Your favorite color might change without you knowing it
Color is something that’s easy to take for granted. You learn color names as a toddler, maybe practice some “green means go! red means stop!” in kindergarten, and then after that you probably don’t have to worry much about it until it’s time to pick beige or eggshell for your living room walls. In all of these scenarios, we usually don’t even notice that color perception is dynamic, from culture to culture, person to person, and even from month to month within the same individual. Not every change can be explained, but it’s safe to say a lot of these shifts are thanks to your brain’s role in actually appreciating which color is which.
Sensing then perceiving
From the perspective of physics, colors are just different wavelengths of light being reflected off surfaces to our eye. In our eye, our cones are activated by different portions of the red, green or blue wavelengths, and they send a signal to our brain. Our brain then sifts and packages this information, letting us identify an object as blue. Or maybe purple? Teal?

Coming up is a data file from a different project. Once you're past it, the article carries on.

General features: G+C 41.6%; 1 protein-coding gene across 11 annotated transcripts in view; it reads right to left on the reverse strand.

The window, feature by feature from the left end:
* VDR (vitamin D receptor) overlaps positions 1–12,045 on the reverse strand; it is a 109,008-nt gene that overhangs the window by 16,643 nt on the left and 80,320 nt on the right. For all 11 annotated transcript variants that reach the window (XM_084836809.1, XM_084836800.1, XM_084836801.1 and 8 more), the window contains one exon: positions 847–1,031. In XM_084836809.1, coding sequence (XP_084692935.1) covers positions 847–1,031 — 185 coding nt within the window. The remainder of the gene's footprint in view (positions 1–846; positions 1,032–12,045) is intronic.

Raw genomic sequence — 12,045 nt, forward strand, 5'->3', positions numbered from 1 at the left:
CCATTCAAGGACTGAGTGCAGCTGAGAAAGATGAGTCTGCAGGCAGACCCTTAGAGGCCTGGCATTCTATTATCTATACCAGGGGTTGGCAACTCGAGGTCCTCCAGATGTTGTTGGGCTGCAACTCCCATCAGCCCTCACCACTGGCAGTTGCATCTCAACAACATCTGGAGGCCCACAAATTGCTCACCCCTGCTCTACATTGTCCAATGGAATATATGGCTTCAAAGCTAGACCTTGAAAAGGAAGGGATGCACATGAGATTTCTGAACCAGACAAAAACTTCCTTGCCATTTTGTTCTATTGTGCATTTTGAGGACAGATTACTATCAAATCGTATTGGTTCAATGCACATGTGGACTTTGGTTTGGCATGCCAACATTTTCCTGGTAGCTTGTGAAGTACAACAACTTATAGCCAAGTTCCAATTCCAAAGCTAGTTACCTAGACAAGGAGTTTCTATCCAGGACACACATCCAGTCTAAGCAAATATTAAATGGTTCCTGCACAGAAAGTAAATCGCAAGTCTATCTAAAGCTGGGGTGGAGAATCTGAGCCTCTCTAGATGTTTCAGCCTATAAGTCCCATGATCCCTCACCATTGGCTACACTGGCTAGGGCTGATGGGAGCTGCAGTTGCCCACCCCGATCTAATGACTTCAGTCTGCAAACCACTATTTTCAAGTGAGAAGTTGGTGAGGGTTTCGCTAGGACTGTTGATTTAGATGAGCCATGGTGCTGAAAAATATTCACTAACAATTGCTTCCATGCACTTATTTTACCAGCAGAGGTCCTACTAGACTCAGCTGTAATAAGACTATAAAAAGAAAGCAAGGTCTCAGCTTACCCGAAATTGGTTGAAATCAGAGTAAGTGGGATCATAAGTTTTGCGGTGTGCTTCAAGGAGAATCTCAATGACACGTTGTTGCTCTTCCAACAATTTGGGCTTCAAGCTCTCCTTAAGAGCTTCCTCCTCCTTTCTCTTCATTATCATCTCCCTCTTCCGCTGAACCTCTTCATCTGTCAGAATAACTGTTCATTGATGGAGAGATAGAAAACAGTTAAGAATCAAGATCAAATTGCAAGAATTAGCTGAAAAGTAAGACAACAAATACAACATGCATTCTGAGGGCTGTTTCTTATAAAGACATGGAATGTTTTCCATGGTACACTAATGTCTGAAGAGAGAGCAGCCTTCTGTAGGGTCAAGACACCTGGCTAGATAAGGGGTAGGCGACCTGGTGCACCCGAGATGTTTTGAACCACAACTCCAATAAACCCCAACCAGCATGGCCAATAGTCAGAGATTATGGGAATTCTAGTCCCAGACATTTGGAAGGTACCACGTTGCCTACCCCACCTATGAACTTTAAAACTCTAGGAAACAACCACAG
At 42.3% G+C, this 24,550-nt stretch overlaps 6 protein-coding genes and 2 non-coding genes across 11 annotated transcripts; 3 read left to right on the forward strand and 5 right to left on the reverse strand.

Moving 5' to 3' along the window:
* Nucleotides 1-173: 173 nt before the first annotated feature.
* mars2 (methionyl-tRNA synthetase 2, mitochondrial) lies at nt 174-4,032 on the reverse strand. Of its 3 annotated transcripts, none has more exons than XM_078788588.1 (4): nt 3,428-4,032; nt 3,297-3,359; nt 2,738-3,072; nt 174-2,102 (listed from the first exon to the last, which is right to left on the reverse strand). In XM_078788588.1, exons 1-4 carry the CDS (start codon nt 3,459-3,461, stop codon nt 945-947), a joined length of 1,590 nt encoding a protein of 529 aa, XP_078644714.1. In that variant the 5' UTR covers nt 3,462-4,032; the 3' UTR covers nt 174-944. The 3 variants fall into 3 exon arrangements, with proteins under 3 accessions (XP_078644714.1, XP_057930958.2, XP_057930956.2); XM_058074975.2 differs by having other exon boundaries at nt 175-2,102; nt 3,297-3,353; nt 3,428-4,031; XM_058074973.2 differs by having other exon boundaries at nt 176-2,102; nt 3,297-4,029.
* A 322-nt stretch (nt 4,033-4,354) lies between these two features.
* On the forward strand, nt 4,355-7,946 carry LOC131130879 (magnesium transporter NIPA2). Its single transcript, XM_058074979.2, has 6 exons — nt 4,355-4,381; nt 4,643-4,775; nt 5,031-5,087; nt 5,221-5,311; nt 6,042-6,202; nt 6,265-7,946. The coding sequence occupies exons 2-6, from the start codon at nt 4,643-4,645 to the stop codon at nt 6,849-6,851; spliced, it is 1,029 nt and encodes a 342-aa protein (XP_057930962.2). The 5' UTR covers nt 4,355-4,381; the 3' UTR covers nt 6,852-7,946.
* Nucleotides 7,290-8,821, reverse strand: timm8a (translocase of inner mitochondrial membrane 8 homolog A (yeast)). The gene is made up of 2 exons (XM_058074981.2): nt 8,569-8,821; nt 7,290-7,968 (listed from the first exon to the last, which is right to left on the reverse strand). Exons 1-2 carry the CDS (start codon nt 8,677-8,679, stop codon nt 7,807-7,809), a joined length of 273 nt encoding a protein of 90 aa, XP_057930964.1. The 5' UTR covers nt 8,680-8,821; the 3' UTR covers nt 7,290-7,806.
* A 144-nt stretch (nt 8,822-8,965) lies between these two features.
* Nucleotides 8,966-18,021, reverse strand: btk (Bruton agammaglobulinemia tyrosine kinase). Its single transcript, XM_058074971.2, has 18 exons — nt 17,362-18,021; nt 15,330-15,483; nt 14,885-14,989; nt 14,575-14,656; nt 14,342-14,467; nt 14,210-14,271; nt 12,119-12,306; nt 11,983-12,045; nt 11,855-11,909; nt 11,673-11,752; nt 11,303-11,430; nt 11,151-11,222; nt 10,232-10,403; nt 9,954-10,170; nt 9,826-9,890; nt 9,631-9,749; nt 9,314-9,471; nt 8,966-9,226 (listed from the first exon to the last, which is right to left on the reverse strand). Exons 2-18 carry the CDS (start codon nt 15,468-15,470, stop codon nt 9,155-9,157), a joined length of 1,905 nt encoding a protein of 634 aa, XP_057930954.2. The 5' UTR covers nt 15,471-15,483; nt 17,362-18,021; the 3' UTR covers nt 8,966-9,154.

The squishiness of this system partly comes from societal constructs. While just about every human can agree on a core set of colors being red, blue, green and yellow, which wavelengths of light count as each of those colors is up to some debate. Different cultures seem to define different wavelengths as a canonical red, for instance. Some cultures are more specific about certain ranges of light, such as Russian having separate words for blue vs. light blue.
Shifts of the sun
Yellow seems to deviate from these cultural biases though, as most people around the world agree on what would be an unadulterated yellow, as least most of the year. The shifts with yellow seem to happen on a personal basis, as a study found people’s pick for true yellow was different if they were asked in the middle of winter or in summer. The test was done in an otherwise isolated environment, so ambient light changes weren’t the culprit— each test participant seemed to have shifted their concept of yellow slightly. It’s thought that this may be physiological in order to help maintain visual acuity when outdoor light conditions change dramatically in gray, snowy weather versus vibrant summer skys.
My first grader asked: Well, what does the yellow look like in winter? Is it darker? Lighter?
The shift in wavelength only affected the hue, not the brightness. But the change measured was that summer yellows were slightly shorter wavelengths, meaning more green, whereas in the winter people’s true yellow had longer wavelengths, and thus a “warmer” tone to it.
Source: People's Color Perception Changes with the Seasons by Tia Ghose, Live Science